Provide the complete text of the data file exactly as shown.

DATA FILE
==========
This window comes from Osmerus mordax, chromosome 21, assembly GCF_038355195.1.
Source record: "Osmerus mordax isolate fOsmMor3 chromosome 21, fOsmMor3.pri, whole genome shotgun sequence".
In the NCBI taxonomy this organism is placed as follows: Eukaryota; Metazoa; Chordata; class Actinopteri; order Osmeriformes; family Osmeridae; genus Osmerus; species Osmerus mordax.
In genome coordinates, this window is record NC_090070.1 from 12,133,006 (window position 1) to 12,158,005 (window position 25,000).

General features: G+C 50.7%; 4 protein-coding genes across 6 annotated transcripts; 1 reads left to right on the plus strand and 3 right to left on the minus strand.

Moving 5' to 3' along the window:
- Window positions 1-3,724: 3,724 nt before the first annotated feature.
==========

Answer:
This window comes from Osmerus mordax, chromosome 21, assembly GCF_038355195.1.
Source record: "Osmerus mordax isolate fOsmMor3 chromosome 21, fOsmMor3.pri, whole genome shotgun sequence".
In the NCBI taxonomy this organism is placed as follows: Eukaryota; Metazoa; Chordata; class Actinopteri; order Osmeriformes; family Osmeridae; genus Osmerus; species Osmerus mordax.
In genome coordinates, this window is record NC_090070.1 from 12,133,006 (window position 1) to 12,158,005 (window position 25,000).

General features: G+C 50.7%; 4 protein-coding genes across 6 annotated transcripts; 1 reads left to right on the plus strand and 3 right to left on the minus strand.

Moving 5' to 3' along the window:
- Window positions 1-3,724: 3,724 nt before the first annotated feature.